Burning for interoperability
Connected care needs technical standards and interoperability, otherwise there is a risk that it becomes a kafkaesque bureaucratic nightmare. This is especially true when the patient enters the connected care equation, and here is where the HL7 standard FHIR comes in. Healthcare IT News sister publication HIMSS Insights has talked to Grahame Grieve, the person who knows FHIR better than anyone else because he invented it, about a standard that might turn healthcare IT upside down.
Q: We are rapidly entering a new era in healthcare, with complex care networks and connected care scenarios that reach as far as the patients’ homes. What type of standards do we need for that?
Grieve: It is in fact a range of standards. We need basic IT standards that allow you to exchange information about patients, their schedules, and their drugs. This is where FHIR fits in. On top of that, we need a level of agreements about who has got access, about how access is administered and about security. We also need to make an agreement about how core clinical concepts that we have never formalised before are going to be formalised; we need agreements from the clinical parties, and also from the patients, about who has got what obligations in the system. And finally, we need to reach out to the payer and standardise the relevant processes on this side. The difficulty is that a lot of what I have just described is actually about having costs upfront to minimise overall costs in the end.
Q: In what way can FHIR, the HL7 standard that you helped create a couple of years ago, be a bridge between professional healthcare systems and digitally empowered consumers and patients?
Grieve: One of the key things for us was that we wanted to have the same specification for consumer-to-business channels and for business-to-business channels. So we sat down and thought we should try to take the same frameworks that are used for consumer engagement in other industries for healthcare and see what it looks like when you do clinical care over those. The fact that FHIR is based on a sound, consumer-world-proven technology makes it a big bridge. But what actually made it a bridge was that it created and still creates huge interest. FHIR really drives the engagement towards starting to get long-term interoperability problems on the table and solve them.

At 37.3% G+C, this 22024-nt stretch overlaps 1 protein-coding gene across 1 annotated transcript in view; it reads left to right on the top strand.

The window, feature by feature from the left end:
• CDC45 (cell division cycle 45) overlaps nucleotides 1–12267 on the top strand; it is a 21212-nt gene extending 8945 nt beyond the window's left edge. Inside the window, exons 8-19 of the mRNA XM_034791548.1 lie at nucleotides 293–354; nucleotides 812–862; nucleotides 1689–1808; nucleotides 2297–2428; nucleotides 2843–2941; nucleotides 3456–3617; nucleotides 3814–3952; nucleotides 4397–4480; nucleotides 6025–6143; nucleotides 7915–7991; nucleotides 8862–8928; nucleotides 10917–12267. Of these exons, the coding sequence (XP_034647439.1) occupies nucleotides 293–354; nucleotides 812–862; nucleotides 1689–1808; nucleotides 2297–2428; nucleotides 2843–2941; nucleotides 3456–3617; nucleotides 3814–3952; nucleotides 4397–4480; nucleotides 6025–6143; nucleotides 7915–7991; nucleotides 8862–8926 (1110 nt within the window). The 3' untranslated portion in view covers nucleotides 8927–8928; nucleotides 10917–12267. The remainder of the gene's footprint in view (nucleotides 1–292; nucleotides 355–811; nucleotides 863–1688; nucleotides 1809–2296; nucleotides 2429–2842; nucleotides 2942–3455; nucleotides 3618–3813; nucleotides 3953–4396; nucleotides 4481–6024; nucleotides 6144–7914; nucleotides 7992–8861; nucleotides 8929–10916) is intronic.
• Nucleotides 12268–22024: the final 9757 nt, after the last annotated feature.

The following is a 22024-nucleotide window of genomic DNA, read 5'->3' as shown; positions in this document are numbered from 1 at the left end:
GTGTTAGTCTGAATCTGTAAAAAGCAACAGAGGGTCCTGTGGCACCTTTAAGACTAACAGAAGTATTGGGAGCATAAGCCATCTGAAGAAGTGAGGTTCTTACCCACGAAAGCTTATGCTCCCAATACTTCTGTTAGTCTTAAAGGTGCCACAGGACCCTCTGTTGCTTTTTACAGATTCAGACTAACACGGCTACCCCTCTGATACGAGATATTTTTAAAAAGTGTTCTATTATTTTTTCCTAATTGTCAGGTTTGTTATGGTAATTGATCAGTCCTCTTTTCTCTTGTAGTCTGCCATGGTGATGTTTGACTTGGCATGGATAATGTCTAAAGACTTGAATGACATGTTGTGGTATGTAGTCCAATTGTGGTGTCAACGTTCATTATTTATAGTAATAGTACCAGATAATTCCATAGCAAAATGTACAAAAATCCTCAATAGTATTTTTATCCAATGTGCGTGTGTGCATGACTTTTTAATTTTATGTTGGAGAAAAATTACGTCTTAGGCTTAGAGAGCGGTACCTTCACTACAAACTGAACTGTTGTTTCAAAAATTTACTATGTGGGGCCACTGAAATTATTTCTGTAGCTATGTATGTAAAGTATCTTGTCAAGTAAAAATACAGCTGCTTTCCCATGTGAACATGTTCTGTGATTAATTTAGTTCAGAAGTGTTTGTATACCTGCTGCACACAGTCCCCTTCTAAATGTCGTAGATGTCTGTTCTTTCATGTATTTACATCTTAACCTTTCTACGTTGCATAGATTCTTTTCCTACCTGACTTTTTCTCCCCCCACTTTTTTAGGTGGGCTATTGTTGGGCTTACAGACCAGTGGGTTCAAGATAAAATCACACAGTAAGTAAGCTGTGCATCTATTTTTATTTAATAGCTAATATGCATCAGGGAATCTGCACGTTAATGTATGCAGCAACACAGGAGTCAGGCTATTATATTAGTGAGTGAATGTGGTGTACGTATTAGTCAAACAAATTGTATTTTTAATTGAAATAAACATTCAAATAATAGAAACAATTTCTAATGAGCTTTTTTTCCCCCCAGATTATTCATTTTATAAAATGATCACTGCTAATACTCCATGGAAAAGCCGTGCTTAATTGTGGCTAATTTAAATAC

Q: Do you think FHIR could help to improve health outcomes?
Grieve: If you look at the typical healthcare systems we have around us in the world, you will find that many pieces of the pie are of very high quality. A GP, a surgeon, everybody is running at world class. But between them are gaps. And although we know about these gaps, it happens again and again that they turn into big chasms that a patient falls into. Dis-coordinated care can hurt patients really badly. FHIR doesn’t solve anything, it is just IT. But it makes it possible – and reasonably straight-forward technically – for information to be at the right place in the right time; and thus healthcare providers can ask the right questions or draw the right conclusions. When you look at people involved in FHIR, you see two different types of conversations going on. One is about what is technically possible, and the other is the noise and advocacy around it. What we have done is actually not that big a deal, but people are making it a big deal by increasing the pressure on healthcare systems to start addressing dis-coordination in healthcare. And this, not FHIR in itself, will improve outcomes.
Q: Success and failure of new standards depend on the uptake on the side of IT providers and on the demand on the side of the customers. What about the provider side, how satisfied or unsatisfied are you with the uptake of FHIR by healthcare IT companies?